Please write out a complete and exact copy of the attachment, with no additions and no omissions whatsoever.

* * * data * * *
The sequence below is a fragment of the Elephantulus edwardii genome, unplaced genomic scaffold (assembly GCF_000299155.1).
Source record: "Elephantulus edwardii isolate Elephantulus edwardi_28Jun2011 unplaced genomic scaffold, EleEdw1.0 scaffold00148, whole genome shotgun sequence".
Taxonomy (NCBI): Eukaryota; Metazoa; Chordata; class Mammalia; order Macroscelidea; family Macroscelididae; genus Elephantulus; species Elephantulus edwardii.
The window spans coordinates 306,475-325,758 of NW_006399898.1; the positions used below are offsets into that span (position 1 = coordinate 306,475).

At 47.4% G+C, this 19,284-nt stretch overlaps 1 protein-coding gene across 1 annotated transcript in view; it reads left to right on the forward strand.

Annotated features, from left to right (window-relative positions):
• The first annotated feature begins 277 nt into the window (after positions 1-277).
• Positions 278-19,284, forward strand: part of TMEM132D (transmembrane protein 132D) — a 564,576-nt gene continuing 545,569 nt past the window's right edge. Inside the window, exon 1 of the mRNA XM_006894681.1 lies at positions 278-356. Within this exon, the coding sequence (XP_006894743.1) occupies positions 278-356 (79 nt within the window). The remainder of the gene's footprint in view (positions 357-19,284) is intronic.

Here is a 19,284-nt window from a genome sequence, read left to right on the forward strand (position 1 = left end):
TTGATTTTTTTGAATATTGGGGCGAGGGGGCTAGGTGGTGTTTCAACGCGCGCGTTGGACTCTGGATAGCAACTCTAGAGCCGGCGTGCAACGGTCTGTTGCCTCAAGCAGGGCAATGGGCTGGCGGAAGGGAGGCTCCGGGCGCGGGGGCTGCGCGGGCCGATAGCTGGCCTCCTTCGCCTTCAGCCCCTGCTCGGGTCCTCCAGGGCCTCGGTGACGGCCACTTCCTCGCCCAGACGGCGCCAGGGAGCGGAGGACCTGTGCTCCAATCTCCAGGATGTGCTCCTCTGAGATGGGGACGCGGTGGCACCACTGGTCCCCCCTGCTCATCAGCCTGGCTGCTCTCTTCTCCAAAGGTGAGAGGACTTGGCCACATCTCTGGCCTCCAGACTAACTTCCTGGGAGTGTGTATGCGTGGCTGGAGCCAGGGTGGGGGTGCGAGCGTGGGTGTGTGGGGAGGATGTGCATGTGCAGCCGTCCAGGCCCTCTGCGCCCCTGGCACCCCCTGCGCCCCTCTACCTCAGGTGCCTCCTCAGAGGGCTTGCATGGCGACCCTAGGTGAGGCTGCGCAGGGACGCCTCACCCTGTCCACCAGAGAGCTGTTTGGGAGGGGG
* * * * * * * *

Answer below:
The sequence below is a fragment of the Elephantulus edwardii genome, unplaced genomic scaffold (assembly GCF_000299155.1).
Source record: "Elephantulus edwardii isolate Elephantulus edwardi_28Jun2011 unplaced genomic scaffold, EleEdw1.0 scaffold00148, whole genome shotgun sequence".
Taxonomy (NCBI): Eukaryota; Metazoa; Chordata; class Mammalia; order Macroscelidea; family Macroscelididae; genus Elephantulus; species Elephantulus edwardii.
The window spans coordinates 306,475-325,758 of NW_006399898.1; the positions used below are offsets into that span (position 1 = coordinate 306,475).

At 47.4% G+C, this 19,284-nt stretch overlaps 1 protein-coding gene across 1 annotated transcript in view; it reads left to right on the forward strand.

Annotated features, from left to right (window-relative positions):
• The first annotated feature begins 277 nt into the window (after positions 1-277).
• Positions 278-19,284, forward strand: part of TMEM132D (transmembrane protein 132D) — a 564,576-nt gene continuing 545,569 nt past the window's right edge. Inside the window, exon 1 of the mRNA XM_006894681.1 lies at positions 278-356. Within this exon, the coding sequence (XP_006894743.1) occupies positions 278-356 (79 nt within the window). The remainder of the gene's footprint in view (positions 357-19,284) is intronic.

Here is a 19,284-nt window from a genome sequence, read left to right on the forward strand (position 1 = left end):
TTGATTTTTTTGAATATTGGGGCGAGGGGGCTAGGTGGTGTTTCAACGCGCGCGTTGGACTCTGGATAGCAACTCTAGAGCCGGCGTGCAACGGTCTGTTGCCTCAAGCAGGGCAATGGGCTGGCGGAAGGGAGGCTCCGGGCGCGGGGGCTGCGCGGGCCGATAGCTGGCCTCCTTCGCCTTCAGCCCCTGCTCGGGTCCTCCAGGGCCTCGGTGACGGCCACTTCCTCGCCCAGACGGCGCCAGGGAGCGGAGGACCTGTGCTCCAATCTCCAGGATGTGCTCCTCTGAGATGGGGACGCGGTGGCACCACTGGTCCCCCCTGCTCATCAGCCTGGCTGCTCTCTTCTCCAAAGGTGAGAGGACTTGGCCACATCTCTGGCCTCCAGACTAACTTCCTGGGAGTGTGTATGCGTGGCTGGAGCCAGGGTGGGGGTGCGAGCGTGGGTGTGTGGGGAGGATGTGCATGTGCAGCCGTCCAGGCCCTCTGCGCCCCTGGCACCCCCTGCGCCCCTCTACCTCAGGTGCCTCCTCAGAGGGCTTGCATGGCGACCCTAGGTGAGGCTGCGCAGGGACGCCTCACCCTGTCCACCAGAGAGCTGTTTGGGAGGGGG